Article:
VANCOUVER, Wash. – The Vancouver Public Schools superintendent has a new amenity next to his office – a private shower.
The shower was installed in the district’s administration building this past summer and now the $4,000 price tag is raising some eyebrows.
The 3x3 feet prefabricated shower was added to an existing restroom. The project was done along with other upgrades that did not require school board approval, according to a statement from a district spokesperson.
The spokeswoman sent KATU an email that said, "If a construction contract is less than $100,000, the district obtains quotes for the job but board review is not required. The smaller projects are approved by district administration."
Seeing as school budgets are a hot topic among parents, we wanted to ask Superintendent Steve Webb about his justification for the $4,000 expense; however, a district spokesperson said Webb was not available.
Nobody at the district would answer our questions. A spokesperson only provided a short statement outlining the cost of the shower and mentioning other building improvements made over the summer. | Read the full statement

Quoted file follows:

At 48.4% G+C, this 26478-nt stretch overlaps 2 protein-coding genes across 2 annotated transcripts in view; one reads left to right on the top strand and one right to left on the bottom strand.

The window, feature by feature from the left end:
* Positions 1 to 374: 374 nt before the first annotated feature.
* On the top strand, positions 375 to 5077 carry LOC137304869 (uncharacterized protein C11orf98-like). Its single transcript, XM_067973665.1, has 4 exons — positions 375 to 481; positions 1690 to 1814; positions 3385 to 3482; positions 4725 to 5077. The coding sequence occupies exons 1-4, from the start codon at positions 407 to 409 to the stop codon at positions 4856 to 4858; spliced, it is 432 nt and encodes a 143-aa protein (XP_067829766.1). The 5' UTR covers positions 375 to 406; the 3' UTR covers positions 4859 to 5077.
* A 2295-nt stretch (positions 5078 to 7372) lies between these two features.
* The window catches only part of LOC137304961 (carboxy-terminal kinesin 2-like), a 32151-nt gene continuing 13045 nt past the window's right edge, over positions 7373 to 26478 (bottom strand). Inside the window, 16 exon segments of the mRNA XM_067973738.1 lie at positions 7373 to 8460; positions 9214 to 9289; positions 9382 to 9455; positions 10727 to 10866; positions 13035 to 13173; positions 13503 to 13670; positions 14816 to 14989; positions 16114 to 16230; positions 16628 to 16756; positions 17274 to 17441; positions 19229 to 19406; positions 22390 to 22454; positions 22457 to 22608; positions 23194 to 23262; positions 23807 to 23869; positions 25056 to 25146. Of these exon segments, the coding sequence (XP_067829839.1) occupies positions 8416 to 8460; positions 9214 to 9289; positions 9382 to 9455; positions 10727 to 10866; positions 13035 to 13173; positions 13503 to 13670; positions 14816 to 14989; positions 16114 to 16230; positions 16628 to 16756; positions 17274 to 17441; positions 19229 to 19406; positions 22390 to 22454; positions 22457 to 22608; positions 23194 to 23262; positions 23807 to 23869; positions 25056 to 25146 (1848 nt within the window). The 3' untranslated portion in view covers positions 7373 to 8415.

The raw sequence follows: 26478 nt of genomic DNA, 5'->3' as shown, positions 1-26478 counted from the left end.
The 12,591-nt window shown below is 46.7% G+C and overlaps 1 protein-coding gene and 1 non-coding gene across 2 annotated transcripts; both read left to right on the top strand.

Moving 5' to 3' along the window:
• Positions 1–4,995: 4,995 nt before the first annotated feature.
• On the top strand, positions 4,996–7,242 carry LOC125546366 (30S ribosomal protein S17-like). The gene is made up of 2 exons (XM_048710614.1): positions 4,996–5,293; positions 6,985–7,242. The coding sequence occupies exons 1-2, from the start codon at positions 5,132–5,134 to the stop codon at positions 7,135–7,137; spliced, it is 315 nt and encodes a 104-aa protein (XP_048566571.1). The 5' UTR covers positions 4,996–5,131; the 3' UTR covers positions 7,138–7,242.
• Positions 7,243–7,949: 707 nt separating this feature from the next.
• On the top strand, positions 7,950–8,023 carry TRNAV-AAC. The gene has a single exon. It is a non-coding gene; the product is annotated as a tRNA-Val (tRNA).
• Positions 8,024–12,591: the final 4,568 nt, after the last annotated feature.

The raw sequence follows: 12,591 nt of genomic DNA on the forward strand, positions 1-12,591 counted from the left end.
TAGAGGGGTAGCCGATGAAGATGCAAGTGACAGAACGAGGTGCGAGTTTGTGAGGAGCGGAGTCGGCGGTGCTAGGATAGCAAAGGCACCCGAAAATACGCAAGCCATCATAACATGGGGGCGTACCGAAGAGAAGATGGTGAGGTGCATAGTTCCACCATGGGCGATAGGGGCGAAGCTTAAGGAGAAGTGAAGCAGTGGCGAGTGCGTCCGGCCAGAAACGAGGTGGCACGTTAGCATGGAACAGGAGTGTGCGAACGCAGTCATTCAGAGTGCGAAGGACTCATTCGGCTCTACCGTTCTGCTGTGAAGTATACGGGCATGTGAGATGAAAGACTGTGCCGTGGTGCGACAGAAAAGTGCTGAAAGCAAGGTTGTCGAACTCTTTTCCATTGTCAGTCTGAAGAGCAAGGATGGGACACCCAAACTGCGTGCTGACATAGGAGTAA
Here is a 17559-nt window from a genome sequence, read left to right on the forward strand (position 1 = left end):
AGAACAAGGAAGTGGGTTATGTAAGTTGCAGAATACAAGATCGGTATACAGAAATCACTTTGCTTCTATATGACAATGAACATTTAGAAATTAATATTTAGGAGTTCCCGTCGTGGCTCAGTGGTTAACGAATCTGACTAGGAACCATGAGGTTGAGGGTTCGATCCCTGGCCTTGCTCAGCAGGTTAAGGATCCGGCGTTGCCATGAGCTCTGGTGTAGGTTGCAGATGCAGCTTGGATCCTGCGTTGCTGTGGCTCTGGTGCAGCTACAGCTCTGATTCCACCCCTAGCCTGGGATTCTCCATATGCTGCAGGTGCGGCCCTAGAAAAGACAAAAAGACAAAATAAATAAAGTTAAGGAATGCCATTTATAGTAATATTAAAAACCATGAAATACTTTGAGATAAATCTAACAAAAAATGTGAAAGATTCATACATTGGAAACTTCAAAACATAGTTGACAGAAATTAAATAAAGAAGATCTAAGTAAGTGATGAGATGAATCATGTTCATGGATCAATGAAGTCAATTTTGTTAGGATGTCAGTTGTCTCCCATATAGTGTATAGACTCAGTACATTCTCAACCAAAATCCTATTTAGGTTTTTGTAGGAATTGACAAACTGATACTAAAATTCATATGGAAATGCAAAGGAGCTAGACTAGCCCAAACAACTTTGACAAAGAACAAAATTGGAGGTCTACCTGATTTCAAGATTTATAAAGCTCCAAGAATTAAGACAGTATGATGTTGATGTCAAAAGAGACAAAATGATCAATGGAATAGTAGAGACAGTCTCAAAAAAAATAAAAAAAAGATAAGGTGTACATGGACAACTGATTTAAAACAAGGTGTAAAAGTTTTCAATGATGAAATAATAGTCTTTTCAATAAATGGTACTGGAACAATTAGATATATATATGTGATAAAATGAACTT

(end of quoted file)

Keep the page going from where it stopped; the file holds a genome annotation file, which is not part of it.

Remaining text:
We also called several school board members but have not yet heard back.
Webb did email an explanation for the shower to our news partners at The Columbian. He said he uses the shower to freshen up after long days at work when he has to also attend an evening event.
“For me, the installation of a small shower in the restroom adjacent to my office is about increased productivity time. The job of the superintendent often extends well beyond the regular business day,” Webb told The Columbian.
He told the newspaper that the shower was paid for from the district’s general fund and facilities budget.
Parent Shana Foote has two boys who are seniors at Fort Vancouver High School. She said she doesn’t buy that the shower is worth it, even if it does help Webb’s productivity.
“It just seems like an unnecessary way to spend money,” Foote said.
Webb has been superintendent since 2008, according to his online bio. He first joined the district two years prior as a deputy superintendent.
The bio describes him as a “hands-on” leader who visits each school and periodically works various jobs in the district.